Our work aims to understand the evolution, origins and transmission of bacteria between different host populations, with a focus on bacteria that are resistant to antimicrobial drugs.
We are particularly interested in understanding the relative contributions of animals, humans, the environment and food to the overall burden of disease caused by pathogenic bacteria and antimicrobial resistance (AMR). We also want to understand the importance of non-pathogenic bacteria, including those in the microbiome, as reservoirs of AMR genes.
By defining and quantifying the importance of different sources of bacteria and AMR, we aim to address gaps in our knowledge, identify points where interventions may be most effectively applied, improve food safety, and inform policy and surveillance.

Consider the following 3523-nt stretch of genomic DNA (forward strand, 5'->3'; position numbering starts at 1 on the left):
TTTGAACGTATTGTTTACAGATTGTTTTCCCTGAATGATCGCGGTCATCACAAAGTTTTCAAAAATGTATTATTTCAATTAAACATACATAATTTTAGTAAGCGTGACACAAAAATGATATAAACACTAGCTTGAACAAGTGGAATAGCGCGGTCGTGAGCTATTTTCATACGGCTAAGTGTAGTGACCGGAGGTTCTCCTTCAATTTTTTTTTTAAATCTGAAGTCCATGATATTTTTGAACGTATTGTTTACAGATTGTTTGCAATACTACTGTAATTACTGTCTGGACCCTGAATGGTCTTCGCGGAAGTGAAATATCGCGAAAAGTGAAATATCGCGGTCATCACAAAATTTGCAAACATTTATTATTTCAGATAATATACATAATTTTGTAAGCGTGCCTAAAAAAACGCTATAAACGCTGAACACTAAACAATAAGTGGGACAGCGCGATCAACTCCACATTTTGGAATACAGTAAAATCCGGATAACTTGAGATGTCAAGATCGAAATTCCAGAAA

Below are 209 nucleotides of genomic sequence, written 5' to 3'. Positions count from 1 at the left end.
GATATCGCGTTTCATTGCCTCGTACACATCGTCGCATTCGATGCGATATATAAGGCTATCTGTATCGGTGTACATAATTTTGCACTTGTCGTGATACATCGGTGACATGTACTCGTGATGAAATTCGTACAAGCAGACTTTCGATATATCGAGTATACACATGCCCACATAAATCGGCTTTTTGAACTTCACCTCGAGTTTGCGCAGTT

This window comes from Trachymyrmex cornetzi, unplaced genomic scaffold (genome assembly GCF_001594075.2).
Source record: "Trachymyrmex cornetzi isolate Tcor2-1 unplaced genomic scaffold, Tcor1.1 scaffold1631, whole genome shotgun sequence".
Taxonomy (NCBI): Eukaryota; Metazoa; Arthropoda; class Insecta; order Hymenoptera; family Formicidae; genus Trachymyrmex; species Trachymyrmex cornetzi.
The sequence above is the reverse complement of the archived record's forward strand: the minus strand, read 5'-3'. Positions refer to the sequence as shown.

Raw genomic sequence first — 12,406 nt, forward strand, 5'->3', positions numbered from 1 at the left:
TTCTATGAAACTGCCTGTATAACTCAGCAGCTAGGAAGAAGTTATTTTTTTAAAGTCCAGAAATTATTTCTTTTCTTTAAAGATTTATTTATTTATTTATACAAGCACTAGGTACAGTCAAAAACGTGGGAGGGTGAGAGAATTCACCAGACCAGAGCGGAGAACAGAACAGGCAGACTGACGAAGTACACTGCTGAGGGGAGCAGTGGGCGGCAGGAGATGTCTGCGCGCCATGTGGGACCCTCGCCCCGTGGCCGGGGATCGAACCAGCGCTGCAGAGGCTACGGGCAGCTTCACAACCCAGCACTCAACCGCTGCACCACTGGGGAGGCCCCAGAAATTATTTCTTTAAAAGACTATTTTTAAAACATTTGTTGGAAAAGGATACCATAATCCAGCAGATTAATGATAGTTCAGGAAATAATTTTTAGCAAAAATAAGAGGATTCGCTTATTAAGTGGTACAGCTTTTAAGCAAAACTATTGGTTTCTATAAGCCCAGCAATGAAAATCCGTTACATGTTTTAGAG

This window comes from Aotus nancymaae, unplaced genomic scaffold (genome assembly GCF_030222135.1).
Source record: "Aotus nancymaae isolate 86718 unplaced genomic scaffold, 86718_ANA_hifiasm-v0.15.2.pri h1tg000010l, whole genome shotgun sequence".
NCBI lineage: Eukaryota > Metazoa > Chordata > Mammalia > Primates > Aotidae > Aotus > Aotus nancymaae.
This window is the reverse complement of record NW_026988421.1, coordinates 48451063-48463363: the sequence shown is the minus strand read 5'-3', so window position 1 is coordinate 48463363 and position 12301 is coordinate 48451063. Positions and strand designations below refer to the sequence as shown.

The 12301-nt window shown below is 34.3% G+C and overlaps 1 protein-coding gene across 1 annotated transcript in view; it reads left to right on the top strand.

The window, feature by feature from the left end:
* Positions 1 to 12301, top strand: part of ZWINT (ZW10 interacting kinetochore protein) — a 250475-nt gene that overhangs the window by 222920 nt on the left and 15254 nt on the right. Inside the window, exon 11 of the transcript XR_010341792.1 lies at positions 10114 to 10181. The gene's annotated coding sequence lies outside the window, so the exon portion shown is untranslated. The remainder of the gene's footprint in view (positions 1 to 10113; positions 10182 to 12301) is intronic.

We use a combination of approaches from epidemiology, ecology and genomics to understand where bacteria and AMR come from and how they spread. We work with partners in national reference laboratories, examining large, long-term bacterial collections to understand the population structure and evolution of bacteria, and are also working with the Food Standards Agency to investigate the diversity and epidemiology of bacteria and AMR in the food we eat. We use a variety of bioinformatics and statistical techniques to investigate these questions, including short read, long read, and metagenome sequencing approaches.